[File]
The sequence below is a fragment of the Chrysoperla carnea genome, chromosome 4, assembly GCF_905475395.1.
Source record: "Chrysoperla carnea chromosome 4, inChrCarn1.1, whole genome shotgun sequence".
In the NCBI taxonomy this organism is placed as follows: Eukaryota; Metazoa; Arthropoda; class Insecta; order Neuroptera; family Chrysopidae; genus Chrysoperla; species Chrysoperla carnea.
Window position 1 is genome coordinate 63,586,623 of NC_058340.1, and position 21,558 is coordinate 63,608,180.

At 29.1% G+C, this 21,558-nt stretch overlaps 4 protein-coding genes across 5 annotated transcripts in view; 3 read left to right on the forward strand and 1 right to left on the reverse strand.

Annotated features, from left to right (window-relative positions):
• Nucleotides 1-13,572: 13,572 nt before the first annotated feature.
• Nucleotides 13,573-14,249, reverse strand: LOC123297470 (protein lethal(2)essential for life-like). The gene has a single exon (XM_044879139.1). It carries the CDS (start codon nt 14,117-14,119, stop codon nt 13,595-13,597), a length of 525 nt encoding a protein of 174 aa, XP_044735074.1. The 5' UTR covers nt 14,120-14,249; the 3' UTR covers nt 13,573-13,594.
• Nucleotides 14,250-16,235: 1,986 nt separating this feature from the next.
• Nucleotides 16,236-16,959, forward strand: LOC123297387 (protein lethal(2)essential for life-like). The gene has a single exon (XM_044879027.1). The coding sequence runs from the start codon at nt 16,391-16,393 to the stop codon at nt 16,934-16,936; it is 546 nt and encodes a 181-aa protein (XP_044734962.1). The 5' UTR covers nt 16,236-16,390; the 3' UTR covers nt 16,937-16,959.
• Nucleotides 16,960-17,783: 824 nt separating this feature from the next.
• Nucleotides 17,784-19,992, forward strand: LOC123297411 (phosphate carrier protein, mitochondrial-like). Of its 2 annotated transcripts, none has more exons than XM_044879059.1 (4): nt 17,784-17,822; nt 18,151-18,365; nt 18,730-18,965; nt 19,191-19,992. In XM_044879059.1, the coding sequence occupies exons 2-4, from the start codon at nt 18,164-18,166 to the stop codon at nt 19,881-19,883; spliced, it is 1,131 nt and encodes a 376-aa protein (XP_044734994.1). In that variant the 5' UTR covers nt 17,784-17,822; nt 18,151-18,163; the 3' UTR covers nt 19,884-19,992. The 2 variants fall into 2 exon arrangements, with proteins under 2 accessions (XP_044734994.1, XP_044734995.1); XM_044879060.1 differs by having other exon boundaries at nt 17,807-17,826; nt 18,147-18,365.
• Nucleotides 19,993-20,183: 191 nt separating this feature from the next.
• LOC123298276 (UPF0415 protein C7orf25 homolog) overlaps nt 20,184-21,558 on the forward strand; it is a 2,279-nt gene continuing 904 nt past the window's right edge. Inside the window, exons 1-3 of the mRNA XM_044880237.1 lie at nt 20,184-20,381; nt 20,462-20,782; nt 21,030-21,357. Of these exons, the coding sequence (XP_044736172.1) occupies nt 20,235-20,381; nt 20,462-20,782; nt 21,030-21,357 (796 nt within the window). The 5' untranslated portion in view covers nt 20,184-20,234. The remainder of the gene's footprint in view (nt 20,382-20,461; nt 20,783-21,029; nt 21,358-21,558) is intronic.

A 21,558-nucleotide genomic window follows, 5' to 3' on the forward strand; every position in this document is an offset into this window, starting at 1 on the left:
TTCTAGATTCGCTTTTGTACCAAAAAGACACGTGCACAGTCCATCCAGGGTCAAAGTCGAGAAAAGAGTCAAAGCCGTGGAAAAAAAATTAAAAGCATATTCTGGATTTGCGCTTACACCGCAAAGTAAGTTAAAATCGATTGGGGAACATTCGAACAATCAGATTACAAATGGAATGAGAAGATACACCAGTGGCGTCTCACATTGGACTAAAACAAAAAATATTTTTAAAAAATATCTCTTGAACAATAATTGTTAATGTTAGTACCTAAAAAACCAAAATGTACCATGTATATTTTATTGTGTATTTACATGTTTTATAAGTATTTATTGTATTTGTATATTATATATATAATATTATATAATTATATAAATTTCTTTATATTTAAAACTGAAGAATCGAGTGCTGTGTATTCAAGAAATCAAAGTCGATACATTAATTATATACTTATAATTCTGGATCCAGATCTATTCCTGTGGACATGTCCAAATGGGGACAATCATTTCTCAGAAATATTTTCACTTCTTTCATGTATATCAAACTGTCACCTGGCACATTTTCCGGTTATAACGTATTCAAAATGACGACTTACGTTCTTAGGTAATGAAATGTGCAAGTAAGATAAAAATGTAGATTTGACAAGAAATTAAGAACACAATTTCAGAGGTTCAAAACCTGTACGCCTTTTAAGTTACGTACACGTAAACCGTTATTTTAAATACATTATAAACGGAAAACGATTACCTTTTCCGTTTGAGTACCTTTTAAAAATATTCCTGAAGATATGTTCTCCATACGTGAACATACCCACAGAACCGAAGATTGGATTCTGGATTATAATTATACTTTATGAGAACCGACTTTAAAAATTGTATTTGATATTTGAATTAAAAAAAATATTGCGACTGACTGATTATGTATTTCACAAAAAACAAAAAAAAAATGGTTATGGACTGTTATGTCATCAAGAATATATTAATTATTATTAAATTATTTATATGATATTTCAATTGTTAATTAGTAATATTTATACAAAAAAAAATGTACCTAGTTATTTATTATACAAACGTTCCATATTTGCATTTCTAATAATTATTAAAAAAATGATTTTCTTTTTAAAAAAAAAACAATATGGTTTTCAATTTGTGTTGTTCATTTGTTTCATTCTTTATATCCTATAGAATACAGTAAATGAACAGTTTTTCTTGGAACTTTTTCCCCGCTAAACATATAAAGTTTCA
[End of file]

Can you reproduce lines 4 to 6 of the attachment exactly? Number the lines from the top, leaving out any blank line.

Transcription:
Window position 1 is genome coordinate 63,586,623 of NC_058340.1, and position 21,558 is coordinate 63,608,180.

At 29.1% G+C, this 21,558-nt stretch overlaps 4 protein-coding genes across 5 annotated transcripts in view; 3 read left to right on the forward strand and 1 right to left on the reverse strand.

Annotated features, from left to right (window-relative positions):